The security of the Internal Revenue Service’s new online app for requesting tax transcripts is receiving extra scrutiny after the security and vulnerability to identity theft has been questioned, but the IRS contended it is taking steps to safeguard the security of the service.

The IRS introduced the Get Transcript online service this tax season as a way to provide self-service for taxpayers and offer more efficiency during a period of successive budget cuts at the agency that have reduced phone service for taxpayers. The service allows taxpayers to get a record of their past tax returns, known as a transcript. IRS transcripts are often used to validate income and tax filing status for mortgage applications, student and small business loan applications and during tax preparation, the IRS noted on the Web page for the service. With the service users can download and print their transcript immediately, or request the transcript be mailed to their address on record.

However, the technology site InformationWeek reported warnings Monday from a former IRS attorney that the new service could be vulnerable to identity theft and that the IRS’s technology security might not be able to protect the sensitive data.

“The IRS has long directed itself to data security practices," said Kenneth Ryesky, a former IRS attorney who teaches business law and taxation at Queens College in N.Y., told the publication. “It has done an abysmal job of data stewardship—that is, how it processes, handles, verifies and utilizes the data it strives to keep secure.”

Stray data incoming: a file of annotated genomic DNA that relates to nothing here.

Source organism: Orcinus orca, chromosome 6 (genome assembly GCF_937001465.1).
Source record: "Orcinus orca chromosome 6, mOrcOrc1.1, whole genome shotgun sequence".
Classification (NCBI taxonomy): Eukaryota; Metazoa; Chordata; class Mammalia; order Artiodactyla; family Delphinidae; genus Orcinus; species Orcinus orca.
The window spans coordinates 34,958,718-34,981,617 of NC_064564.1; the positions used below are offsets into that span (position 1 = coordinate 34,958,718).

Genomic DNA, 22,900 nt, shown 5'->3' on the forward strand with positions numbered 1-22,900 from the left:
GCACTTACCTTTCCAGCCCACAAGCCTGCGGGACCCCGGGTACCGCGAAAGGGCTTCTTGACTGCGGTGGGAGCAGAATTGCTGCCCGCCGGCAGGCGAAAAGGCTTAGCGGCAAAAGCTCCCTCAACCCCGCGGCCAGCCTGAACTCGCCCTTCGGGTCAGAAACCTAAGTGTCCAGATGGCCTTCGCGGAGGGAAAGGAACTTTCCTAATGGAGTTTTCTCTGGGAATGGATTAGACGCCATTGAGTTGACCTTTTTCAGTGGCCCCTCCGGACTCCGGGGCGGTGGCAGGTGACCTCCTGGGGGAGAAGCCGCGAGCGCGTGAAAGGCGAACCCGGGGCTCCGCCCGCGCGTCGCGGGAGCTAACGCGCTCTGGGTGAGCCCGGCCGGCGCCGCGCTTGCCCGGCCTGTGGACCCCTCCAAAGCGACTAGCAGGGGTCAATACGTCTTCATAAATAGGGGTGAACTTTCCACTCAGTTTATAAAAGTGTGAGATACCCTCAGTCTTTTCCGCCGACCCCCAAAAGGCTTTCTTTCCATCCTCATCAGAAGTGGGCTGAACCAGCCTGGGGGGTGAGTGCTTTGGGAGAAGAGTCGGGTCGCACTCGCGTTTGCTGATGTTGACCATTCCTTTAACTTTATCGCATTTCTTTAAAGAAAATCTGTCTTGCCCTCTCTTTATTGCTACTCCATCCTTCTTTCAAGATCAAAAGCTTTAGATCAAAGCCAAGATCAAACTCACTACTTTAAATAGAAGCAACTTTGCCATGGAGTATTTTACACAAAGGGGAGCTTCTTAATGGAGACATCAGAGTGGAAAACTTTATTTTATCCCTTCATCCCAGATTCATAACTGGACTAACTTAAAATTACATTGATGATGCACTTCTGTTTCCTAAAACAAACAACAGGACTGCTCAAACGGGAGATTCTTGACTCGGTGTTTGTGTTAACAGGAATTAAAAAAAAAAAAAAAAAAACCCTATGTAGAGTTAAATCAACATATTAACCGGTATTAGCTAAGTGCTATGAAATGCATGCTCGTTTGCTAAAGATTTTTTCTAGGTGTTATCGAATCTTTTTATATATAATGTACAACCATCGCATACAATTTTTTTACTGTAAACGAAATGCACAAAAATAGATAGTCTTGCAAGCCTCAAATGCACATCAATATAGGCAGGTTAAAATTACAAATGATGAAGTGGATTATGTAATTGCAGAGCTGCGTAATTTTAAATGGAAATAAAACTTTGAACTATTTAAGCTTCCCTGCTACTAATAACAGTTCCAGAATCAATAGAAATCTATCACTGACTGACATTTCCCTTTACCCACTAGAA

The Treasury Inspector General for Tax Administration has also reported frequently on problems with various aspects of the IRS’s security, although it has acknowledged the agency is making improvements (see TIGTA: Weaknesses Remain in IRS IT Security, Controls).

Accounting Today asked an IRS spokesman about the security of the new online transcript service, and the IRS defended its security practices.

“The security of taxpayer information is critically important to the IRS,” said the IRS in an emailed statement. “IRS complies with government-wide National Institute of Standards and Technology (NIST) guidelines for authentication. In addition to standard features historically used by the IRS (e.g. name, social security number, etc.), like many other leading public and private enterprises the IRS’s new Get Transcript tool uses ‘out-of-wallet’ information to authenticate the request, which provides an additional new layer of security.”

The IRS also announced Tuesday that it has added the new Get Transcript service to its IRS2Go mobile app for Apple and Android mobile devices, along with other features including the ability to track the status of a tax refund (see IRS Adds Tax Refund Status Tracker to Smartphone App).